Scrum says you should have teams of 5 to 9 people. Why is this? Well, if a team is smaller than 5, it’s often hard to have all the expertise you need to get a project done. Or, with a small team, it’s sometimes not worth the overhead of Scrum’s meetings and such. With a team larger than 9 people, you end up with too many cooks in the kitchen. There are far too many channels of communication for the team to successfully self-organize and communicate.

Accountability and Authority in the Same Place

By having the team take responsibility for the ‘how’, and making sure the team has everything they need to build features, we ensure both accountability and authority reside in the dame place — the team. Unlike traditional project management, the team has the responsibility and authority for making commitments as to when they’ll deliver features. They are the people who are allowed to estimate work, since they’re the ones who will be doing that work.

Since the team has the authority to make whatever decisions they need to during a sprint to get their work — since they’re not gated by any other processes or people in the organization — they’re more able to meet their commitments.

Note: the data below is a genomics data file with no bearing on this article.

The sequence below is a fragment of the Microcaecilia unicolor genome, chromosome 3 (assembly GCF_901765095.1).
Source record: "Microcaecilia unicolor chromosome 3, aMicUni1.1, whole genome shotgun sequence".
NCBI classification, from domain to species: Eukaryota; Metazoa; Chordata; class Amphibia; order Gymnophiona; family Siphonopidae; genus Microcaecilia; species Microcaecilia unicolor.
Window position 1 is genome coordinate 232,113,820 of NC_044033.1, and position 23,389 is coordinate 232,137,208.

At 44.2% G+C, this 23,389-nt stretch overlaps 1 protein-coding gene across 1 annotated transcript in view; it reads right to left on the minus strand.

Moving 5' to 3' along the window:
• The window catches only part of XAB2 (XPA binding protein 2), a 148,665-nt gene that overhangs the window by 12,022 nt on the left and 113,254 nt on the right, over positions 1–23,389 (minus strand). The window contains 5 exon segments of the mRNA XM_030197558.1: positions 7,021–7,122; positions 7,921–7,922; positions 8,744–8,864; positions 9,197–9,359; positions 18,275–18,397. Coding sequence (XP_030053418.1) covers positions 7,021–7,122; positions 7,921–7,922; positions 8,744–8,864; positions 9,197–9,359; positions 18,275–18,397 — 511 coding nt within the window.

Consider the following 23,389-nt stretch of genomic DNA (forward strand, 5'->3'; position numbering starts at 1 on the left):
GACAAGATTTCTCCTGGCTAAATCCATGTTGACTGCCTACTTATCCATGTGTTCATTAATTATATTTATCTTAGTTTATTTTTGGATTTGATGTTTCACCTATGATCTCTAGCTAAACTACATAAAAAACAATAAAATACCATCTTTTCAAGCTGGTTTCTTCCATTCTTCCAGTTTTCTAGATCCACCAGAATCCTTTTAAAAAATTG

Cross Functional

Before I started doing Scrum, most of the teams I worked on were not cross functional at all. We had a server side guy, a front end guy, and a tester. We had little silos where specialized knowledge got stuck. Because of this, we’d often have a bottleneck in the development process, bottlenecks that could kill deadlines and morale.

In Scrum, we work hard to break down these silos and spreading knowledge across a team. Sure, we still have a tester who’s the expert on testing, but she makes sure to share knowledge with the rest of the team, and works to train them on how she does a lot of what she does so everyone on the team can test more. We want to end up with teams in which people can jump in and help out with whatever is needed to deliver committed items, even if the thing they’re jumping in to do isn’t their speciality or personal preference. One for all and all for one.

This Facilitation Guide is also available as a FREE download in PDF format.